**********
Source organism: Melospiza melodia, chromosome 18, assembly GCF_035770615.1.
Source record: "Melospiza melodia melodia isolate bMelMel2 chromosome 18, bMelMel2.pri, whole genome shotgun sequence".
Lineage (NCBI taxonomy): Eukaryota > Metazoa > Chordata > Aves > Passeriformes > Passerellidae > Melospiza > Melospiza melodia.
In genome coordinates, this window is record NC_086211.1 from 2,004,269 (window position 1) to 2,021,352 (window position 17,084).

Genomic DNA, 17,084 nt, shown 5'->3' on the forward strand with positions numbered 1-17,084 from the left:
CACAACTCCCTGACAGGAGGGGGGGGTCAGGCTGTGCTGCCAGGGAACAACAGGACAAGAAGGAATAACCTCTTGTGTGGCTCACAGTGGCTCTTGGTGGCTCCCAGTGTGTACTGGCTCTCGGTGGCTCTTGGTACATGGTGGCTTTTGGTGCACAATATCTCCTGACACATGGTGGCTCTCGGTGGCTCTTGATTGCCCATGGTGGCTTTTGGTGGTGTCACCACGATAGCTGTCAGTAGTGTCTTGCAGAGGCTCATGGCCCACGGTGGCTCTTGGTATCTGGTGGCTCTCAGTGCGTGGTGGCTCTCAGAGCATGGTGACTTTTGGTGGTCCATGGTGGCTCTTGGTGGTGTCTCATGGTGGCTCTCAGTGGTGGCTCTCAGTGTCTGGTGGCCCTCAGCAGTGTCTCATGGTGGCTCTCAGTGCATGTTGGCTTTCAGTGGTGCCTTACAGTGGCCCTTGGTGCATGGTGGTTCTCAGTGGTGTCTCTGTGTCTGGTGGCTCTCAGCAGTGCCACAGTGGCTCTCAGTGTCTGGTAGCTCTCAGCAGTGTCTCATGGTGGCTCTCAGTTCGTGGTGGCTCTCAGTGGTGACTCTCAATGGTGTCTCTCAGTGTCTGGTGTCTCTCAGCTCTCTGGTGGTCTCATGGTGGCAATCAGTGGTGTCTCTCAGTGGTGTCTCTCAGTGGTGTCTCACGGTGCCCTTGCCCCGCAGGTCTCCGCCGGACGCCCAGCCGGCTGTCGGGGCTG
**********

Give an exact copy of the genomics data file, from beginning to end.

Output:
Source organism: Melospiza melodia, chromosome 18, assembly GCF_035770615.1.
Source record: "Melospiza melodia melodia isolate bMelMel2 chromosome 18, bMelMel2.pri, whole genome shotgun sequence".
Lineage (NCBI taxonomy): Eukaryota > Metazoa > Chordata > Aves > Passeriformes > Passerellidae > Melospiza > Melospiza melodia.
In genome coordinates, this window is record NC_086211.1 from 2,004,269 (window position 1) to 2,021,352 (window position 17,084).

Genomic DNA, 17,084 nt, shown 5'->3' on the forward strand with positions numbered 1-17,084 from the left:
CACAACTCCCTGACAGGAGGGGGGGGTCAGGCTGTGCTGCCAGGGAACAACAGGACAAGAAGGAATAACCTCTTGTGTGGCTCACAGTGGCTCTTGGTGGCTCCCAGTGTGTACTGGCTCTCGGTGGCTCTTGGTACATGGTGGCTTTTGGTGCACAATATCTCCTGACACATGGTGGCTCTCGGTGGCTCTTGATTGCCCATGGTGGCTTTTGGTGGTGTCACCACGATAGCTGTCAGTAGTGTCTTGCAGAGGCTCATGGCCCACGGTGGCTCTTGGTATCTGGTGGCTCTCAGTGCGTGGTGGCTCTCAGAGCATGGTGACTTTTGGTGGTCCATGGTGGCTCTTGGTGGTGTCTCATGGTGGCTCTCAGTGGTGGCTCTCAGTGTCTGGTGGCCCTCAGCAGTGTCTCATGGTGGCTCTCAGTGCATGTTGGCTTTCAGTGGTGCCTTACAGTGGCCCTTGGTGCATGGTGGTTCTCAGTGGTGTCTCTGTGTCTGGTGGCTCTCAGCAGTGCCACAGTGGCTCTCAGTGTCTGGTAGCTCTCAGCAGTGTCTCATGGTGGCTCTCAGTTCGTGGTGGCTCTCAGTGGTGACTCTCAATGGTGTCTCTCAGTGTCTGGTGTCTCTCAGCTCTCTGGTGGTCTCATGGTGGCAATCAGTGGTGTCTCTCAGTGGTGTCTCTCAGTGGTGTCTCACGGTGCCCTTGCCCCGCAGGTCTCCGCCGGACGCCCAGCCGGCTGTCGGGGCTG